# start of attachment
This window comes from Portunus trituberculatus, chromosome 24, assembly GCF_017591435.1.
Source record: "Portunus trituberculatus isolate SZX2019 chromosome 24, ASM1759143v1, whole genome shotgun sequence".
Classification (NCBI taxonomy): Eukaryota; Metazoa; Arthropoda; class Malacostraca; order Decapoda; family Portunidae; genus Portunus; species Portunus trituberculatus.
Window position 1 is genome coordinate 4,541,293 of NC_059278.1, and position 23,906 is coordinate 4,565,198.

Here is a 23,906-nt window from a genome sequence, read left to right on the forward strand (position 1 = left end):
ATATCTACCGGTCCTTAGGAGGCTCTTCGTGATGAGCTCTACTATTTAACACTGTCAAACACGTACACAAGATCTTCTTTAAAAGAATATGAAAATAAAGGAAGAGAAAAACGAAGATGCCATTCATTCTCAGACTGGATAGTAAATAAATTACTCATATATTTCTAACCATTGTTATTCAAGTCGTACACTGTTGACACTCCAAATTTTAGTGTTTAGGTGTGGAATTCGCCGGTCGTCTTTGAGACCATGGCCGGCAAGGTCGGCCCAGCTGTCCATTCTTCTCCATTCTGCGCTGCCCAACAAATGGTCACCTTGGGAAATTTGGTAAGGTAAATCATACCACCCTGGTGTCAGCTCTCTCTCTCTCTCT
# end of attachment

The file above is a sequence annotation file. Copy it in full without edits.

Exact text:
This window comes from Portunus trituberculatus, chromosome 24, assembly GCF_017591435.1.
Source record: "Portunus trituberculatus isolate SZX2019 chromosome 24, ASM1759143v1, whole genome shotgun sequence".
Classification (NCBI taxonomy): Eukaryota; Metazoa; Arthropoda; class Malacostraca; order Decapoda; family Portunidae; genus Portunus; species Portunus trituberculatus.
Window position 1 is genome coordinate 4,541,293 of NC_059278.1, and position 23,906 is coordinate 4,565,198.

Here is a 23,906-nt window from a genome sequence, read left to right on the forward strand (position 1 = left end):
ATATCTACCGGTCCTTAGGAGGCTCTTCGTGATGAGCTCTACTATTTAACACTGTCAAACACGTACACAAGATCTTCTTTAAAAGAATATGAAAATAAAGGAAGAGAAAAACGAAGATGCCATTCATTCTCAGACTGGATAGTAAATAAATTACTCATATATTTCTAACCATTGTTATTCAAGTCGTACACTGTTGACACTCCAAATTTTAGTGTTTAGGTGTGGAATTCGCCGGTCGTCTTTGAGACCATGGCCGGCAAGGTCGGCCCAGCTGTCCATTCTTCTCCATTCTGCGCTGCCCAACAAATGGTCACCTTGGGAAATTTGGTAAGGTAAATCATACCACCCTGGTGTCAGCTCTCTCTCTCTCTCT